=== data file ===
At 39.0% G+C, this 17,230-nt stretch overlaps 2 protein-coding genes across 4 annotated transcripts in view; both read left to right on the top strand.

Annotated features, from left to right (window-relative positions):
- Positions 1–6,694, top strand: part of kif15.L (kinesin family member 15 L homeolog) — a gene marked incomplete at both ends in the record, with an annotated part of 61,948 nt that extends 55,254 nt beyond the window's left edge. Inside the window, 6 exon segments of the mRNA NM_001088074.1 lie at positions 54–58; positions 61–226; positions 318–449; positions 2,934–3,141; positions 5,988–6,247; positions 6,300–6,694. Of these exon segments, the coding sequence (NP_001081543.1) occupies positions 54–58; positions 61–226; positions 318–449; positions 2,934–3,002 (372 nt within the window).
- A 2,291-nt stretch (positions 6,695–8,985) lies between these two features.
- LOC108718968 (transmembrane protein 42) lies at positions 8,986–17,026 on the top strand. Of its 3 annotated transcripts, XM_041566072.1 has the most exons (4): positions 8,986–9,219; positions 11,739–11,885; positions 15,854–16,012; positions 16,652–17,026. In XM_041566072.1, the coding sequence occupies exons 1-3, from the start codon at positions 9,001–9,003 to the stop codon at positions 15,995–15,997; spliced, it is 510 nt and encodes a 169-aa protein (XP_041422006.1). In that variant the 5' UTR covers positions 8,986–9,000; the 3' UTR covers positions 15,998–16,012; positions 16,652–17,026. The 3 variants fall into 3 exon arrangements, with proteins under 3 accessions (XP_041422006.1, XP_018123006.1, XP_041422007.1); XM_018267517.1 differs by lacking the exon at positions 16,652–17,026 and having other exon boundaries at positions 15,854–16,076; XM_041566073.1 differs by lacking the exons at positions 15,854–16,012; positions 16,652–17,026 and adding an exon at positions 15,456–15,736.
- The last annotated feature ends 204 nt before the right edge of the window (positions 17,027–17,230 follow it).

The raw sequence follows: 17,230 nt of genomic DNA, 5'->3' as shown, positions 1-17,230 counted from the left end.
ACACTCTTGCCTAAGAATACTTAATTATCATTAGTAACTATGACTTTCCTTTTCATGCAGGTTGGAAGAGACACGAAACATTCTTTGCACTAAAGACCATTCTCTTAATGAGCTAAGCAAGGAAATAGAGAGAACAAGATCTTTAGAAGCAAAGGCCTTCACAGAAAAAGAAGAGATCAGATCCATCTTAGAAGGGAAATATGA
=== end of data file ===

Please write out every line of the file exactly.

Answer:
At 39.0% G+C, this 17,230-nt stretch overlaps 2 protein-coding genes across 4 annotated transcripts in view; both read left to right on the top strand.

Annotated features, from left to right (window-relative positions):
- Positions 1–6,694, top strand: part of kif15.L (kinesin family member 15 L homeolog) — a gene marked incomplete at both ends in the record, with an annotated part of 61,948 nt that extends 55,254 nt beyond the window's left edge. Inside the window, 6 exon segments of the mRNA NM_001088074.1 lie at positions 54–58; positions 61–226; positions 318–449; positions 2,934–3,141; positions 5,988–6,247; positions 6,300–6,694. Of these exon segments, the coding sequence (NP_001081543.1) occupies positions 54–58; positions 61–226; positions 318–449; positions 2,934–3,002 (372 nt within the window).
- A 2,291-nt stretch (positions 6,695–8,985) lies between these two features.
- LOC108718968 (transmembrane protein 42) lies at positions 8,986–17,026 on the top strand. Of its 3 annotated transcripts, XM_041566072.1 has the most exons (4): positions 8,986–9,219; positions 11,739–11,885; positions 15,854–16,012; positions 16,652–17,026. In XM_041566072.1, the coding sequence occupies exons 1-3, from the start codon at positions 9,001–9,003 to the stop codon at positions 15,995–15,997; spliced, it is 510 nt and encodes a 169-aa protein (XP_041422006.1). In that variant the 5' UTR covers positions 8,986–9,000; the 3' UTR covers positions 15,998–16,012; positions 16,652–17,026. The 3 variants fall into 3 exon arrangements, with proteins under 3 accessions (XP_041422006.1, XP_018123006.1, XP_041422007.1); XM_018267517.1 differs by lacking the exon at positions 16,652–17,026 and having other exon boundaries at positions 15,854–16,076; XM_041566073.1 differs by lacking the exons at positions 15,854–16,012; positions 16,652–17,026 and adding an exon at positions 15,456–15,736.
- The last annotated feature ends 204 nt before the right edge of the window (positions 17,027–17,230 follow it).

The raw sequence follows: 17,230 nt of genomic DNA, 5'->3' as shown, positions 1-17,230 counted from the left end.
ACACTCTTGCCTAAGAATACTTAATTATCATTAGTAACTATGACTTTCCTTTTCATGCAGGTTGGAAGAGACACGAAACATTCTTTGCACTAAAGACCATTCTCTTAATGAGCTAAGCAAGGAAATAGAGAGAACAAGATCTTTAGAAGCAAAGGCCTTCACAGAAAAAGAAGAGATCAGATCCATCTTAGAAGGGAAATATGA